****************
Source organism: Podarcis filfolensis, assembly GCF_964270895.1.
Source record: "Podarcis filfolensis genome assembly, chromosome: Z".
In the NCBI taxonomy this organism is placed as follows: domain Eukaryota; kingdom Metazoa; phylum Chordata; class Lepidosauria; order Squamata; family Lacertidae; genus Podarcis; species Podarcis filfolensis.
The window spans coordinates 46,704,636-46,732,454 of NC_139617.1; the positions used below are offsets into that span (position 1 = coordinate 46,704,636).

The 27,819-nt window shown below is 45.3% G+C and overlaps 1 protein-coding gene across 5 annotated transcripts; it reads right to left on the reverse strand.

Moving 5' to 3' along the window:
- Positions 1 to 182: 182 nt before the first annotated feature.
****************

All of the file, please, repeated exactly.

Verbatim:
Source organism: Podarcis filfolensis, assembly GCF_964270895.1.
Source record: "Podarcis filfolensis genome assembly, chromosome: Z".
In the NCBI taxonomy this organism is placed as follows: domain Eukaryota; kingdom Metazoa; phylum Chordata; class Lepidosauria; order Squamata; family Lacertidae; genus Podarcis; species Podarcis filfolensis.
The window spans coordinates 46,704,636-46,732,454 of NC_139617.1; the positions used below are offsets into that span (position 1 = coordinate 46,704,636).

The 27,819-nt window shown below is 45.3% G+C and overlaps 1 protein-coding gene across 5 annotated transcripts; it reads right to left on the reverse strand.

Moving 5' to 3' along the window:
- Positions 1 to 182: 182 nt before the first annotated feature.